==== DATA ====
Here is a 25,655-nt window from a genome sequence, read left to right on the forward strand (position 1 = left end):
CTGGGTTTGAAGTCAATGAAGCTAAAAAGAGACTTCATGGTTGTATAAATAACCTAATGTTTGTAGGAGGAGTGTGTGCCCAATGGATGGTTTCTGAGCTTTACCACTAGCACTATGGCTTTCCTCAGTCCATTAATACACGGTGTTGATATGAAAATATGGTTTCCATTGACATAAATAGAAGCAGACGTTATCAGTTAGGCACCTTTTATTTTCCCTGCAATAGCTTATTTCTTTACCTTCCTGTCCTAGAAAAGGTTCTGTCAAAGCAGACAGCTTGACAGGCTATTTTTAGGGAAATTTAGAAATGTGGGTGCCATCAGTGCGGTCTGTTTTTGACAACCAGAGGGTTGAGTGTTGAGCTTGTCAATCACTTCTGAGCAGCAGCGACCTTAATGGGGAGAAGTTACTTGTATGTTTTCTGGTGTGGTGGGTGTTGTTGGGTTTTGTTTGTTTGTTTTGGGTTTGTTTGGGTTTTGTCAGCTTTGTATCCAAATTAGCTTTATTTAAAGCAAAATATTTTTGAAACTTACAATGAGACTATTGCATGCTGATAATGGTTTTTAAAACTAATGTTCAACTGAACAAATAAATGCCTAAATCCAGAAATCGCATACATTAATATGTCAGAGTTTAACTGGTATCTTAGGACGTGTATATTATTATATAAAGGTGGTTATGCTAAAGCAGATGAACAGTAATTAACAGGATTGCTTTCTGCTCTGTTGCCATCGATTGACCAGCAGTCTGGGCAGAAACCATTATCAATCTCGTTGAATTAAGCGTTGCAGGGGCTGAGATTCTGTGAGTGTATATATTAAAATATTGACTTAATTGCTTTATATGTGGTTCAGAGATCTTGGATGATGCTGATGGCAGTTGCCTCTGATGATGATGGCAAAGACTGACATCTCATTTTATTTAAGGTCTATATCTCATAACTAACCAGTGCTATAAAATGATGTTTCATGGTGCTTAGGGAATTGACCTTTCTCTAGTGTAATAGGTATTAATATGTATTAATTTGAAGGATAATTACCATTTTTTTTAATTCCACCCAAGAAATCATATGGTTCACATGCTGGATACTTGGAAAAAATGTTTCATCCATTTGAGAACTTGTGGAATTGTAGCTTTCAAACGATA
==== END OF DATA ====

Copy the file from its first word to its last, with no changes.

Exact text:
Here is a 25,655-nt window from a genome sequence, read left to right on the forward strand (position 1 = left end):
CTGGGTTTGAAGTCAATGAAGCTAAAAAGAGACTTCATGGTTGTATAAATAACCTAATGTTTGTAGGAGGAGTGTGTGCCCAATGGATGGTTTCTGAGCTTTACCACTAGCACTATGGCTTTCCTCAGTCCATTAATACACGGTGTTGATATGAAAATATGGTTTCCATTGACATAAATAGAAGCAGACGTTATCAGTTAGGCACCTTTTATTTTCCCTGCAATAGCTTATTTCTTTACCTTCCTGTCCTAGAAAAGGTTCTGTCAAAGCAGACAGCTTGACAGGCTATTTTTAGGGAAATTTAGAAATGTGGGTGCCATCAGTGCGGTCTGTTTTTGACAACCAGAGGGTTGAGTGTTGAGCTTGTCAATCACTTCTGAGCAGCAGCGACCTTAATGGGGAGAAGTTACTTGTATGTTTTCTGGTGTGGTGGGTGTTGTTGGGTTTTGTTTGTTTGTTTTGGGTTTGTTTGGGTTTTGTCAGCTTTGTATCCAAATTAGCTTTATTTAAAGCAAAATATTTTTGAAACTTACAATGAGACTATTGCATGCTGATAATGGTTTTTAAAACTAATGTTCAACTGAACAAATAAATGCCTAAATCCAGAAATCGCATACATTAATATGTCAGAGTTTAACTGGTATCTTAGGACGTGTATATTATTATATAAAGGTGGTTATGCTAAAGCAGATGAACAGTAATTAACAGGATTGCTTTCTGCTCTGTTGCCATCGATTGACCAGCAGTCTGGGCAGAAACCATTATCAATCTCGTTGAATTAAGCGTTGCAGGGGCTGAGATTCTGTGAGTGTATATATTAAAATATTGACTTAATTGCTTTATATGTGGTTCAGAGATCTTGGATGATGCTGATGGCAGTTGCCTCTGATGATGATGGCAAAGACTGACATCTCATTTTATTTAAGGTCTATATCTCATAACTAACCAGTGCTATAAAATGATGTTTCATGGTGCTTAGGGAATTGACCTTTCTCTAGTGTAATAGGTATTAATATGTATTAATTTGAAGGATAATTACCATTTTTTTTAATTCCACCCAAGAAATCATATGGTTCACATGCTGGATACTTGGAAAAAATGTTTCATCCATTTGAGAACTTGTGGAATTGTAGCTTTCAAACGATA